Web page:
Three years after helping start a fight over the way two community hospitals were consolidating, retired postmaster Sally Tracy sat in the state public health meeting room in Boston and saw one issue after another go her way.
Four months after the two-facility HealthAlliance system in northern Massachusetts agreed to join a larger regional network-requiring determination-of-need approval-the state council with DON jurisdiction etched a dozen provisos into its unanimous approval of the deal with UMass Memorial Health Care of Worcester.
"We got all the conditions-I almost fell out of my chair," said Tracy, speaking as co-founder of a coalition that had opposed much of what Leominster-based HealthAlliance was doing only a few years ago in moves to eliminate duplication of services.
HealthAlliance President Doug-las Fairfax said in this case, community and hospital interests coincided. Acute care will be consolidated at Leominster Hospital, but the system will expand outpatient services six miles north at the Burbank Hospital campus in Fitchburg, including some plum medical programs.
At the same time, the Burbank satellite facility will be able to handle emergencies in Fitchburg and surrounding communities toward the New Hampshire border, including Tracy's hometown of Ashby. The plans get under way immediately.
The story contains lessons about what happens when hospitals logically react to market pressures by merging vital community services but neglect to get support and acceptance of their communities first. It also shows what can happen when both sides soften intractable positions and start listening to each other.
A consolidation trend among community hospitals in the 1990s has stirred a backlash in communities as people oppose losing their access to nearby services in the name of economics. In just the past six months, skirmishes have killed the integration of two hospitals in Cumberland, Md., and imperiled a plan to divvy up services at two hospitals in Manchester, N.H. (Nov. 10, 1997, p. 24).
Burbank and Leominster hospitals began their tandem strategy with an agreement to consolidate in late 1992, vowing to expand the scope of services to north-central Massachusetts and southern New Hampshire while eliminating costly duplication.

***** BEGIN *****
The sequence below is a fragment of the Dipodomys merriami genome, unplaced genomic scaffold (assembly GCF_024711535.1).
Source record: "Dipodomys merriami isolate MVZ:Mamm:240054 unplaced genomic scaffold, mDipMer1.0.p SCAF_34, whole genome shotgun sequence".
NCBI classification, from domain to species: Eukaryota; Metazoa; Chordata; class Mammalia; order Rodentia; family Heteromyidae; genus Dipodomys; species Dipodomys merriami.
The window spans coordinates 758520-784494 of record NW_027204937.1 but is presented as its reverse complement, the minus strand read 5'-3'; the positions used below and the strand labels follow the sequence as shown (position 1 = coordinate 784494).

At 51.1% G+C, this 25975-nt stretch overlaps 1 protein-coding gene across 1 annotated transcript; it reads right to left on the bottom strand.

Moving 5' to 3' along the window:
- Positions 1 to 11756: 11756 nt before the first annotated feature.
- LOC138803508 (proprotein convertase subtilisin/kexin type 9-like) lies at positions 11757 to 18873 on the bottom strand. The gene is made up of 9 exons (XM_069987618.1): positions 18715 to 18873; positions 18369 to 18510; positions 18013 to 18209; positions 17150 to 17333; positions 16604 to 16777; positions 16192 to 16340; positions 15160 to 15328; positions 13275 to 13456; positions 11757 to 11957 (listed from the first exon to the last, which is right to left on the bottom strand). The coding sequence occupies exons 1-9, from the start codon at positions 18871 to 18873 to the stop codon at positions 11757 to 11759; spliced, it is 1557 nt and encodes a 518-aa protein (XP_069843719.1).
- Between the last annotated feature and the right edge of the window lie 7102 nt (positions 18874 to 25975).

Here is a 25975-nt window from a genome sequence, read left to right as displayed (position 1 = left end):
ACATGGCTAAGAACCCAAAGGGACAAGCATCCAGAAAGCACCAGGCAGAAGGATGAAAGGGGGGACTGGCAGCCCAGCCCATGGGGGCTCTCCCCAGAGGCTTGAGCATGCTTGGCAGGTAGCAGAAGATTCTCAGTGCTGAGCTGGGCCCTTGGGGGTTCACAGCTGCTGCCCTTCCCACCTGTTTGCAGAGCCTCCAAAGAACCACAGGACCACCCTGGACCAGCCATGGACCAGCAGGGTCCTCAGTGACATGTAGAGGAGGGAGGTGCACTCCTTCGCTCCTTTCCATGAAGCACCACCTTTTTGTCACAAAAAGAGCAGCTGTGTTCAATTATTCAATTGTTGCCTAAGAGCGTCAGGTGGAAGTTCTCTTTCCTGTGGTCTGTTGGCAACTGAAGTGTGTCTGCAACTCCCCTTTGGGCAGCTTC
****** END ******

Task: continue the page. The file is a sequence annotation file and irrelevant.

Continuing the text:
But when the strategy built a head of steam in 1995, people in Fitchburg and points north became alarmed that despite assurances their healthcare needs were being met, they "kept seeing downgrading and downsizing and everything going to Leominster," said Tracy, who was an elected official in Ashby at the time.
Not only were acute-care services headed to the southern end of the service area, but Fitchburg-area residents faced the prospect of having to get to Leominster in an emergency-a longer drive ending in a slow route through a congested city in which two bridges over the river were out. To sum it up, "we couldn't get there in time to save a life" when minutes counted, Tracy said.
Meanwhile, she said hospital officials "talked a very nice talk" about how they were serving the entire area, but their version "was not even close to what was taking place," she said.
In response, Tracy and other activists formed the Northern Healthcare Coalition, mobilizing crowds of 300 to 500 for public meetings on the consolidation plans.
Fairfax said he can't speak for what happened before his arrival as president and chief executive officer two years ago, but he remembers his first impressions. Community representatives "had absolutely no trust in the people who were in power at the HealthAlliance."
Ironically, an aggressive move by the coalition provided the platform for eventual conciliation. The coalition and Burlington-based Lahey Clinic, a renowned multispecialty physician practice, split the costs of a $28,000 study to determine the feasibility of Lahey building a hospital in the area to compete with HealthAlliance, Tracy said.
The study instead found strong recognition and preference for the University of Massachusetts Medical Center's regional network. (A merger completed last month with Worcester-based Memorial Health Care created UMass Memorial.)
That restarted talks between UMass and HealthAlliance that had stalled a few years earlier. And last December the deal was inked with UMass Memorial, this time after months of highly public consensus sessions and commitments from the Worcester partner to bolster operations in Fitchburg. In the process of working with UMass, Fairfax said, HealthAlliance began to melt community mistrust.
"We put our money where our mouth was," he said. In carving out a plan for Burbank, "it was apparent we weren't just sprucing it up and giving it a new coat of paint."
The system budgeted $2.5 million in capital expenditures for Burbank, committed to 24-hour emergency services and announced that the facility would house outpatient services, starting with the system's behavioral health department. The kicker, though, was a new $5 million cancer center including a linear accelerator contributed by UMass.
"If they're willing to spend that kind of money at the Burbank center, then they're serious about keeping that facility open," Tracy said. "We are very happy and content to be working with UMass."
UMass agreed to include those commitments as conditions attached to its DON approval. Other conditions include an agreement to provide nonemergency medical transportation and a comprehensive evaluation of emergency services at Burbank. The deal is scheduled to close in late spring assuming final approval from the state attorney general.
The coalition now realizes that a full-service hospital in Fitchburg is "not feasible in this day and age," Tracy said. "You get nowhere by butting heads and taking a position that gets you into a corner."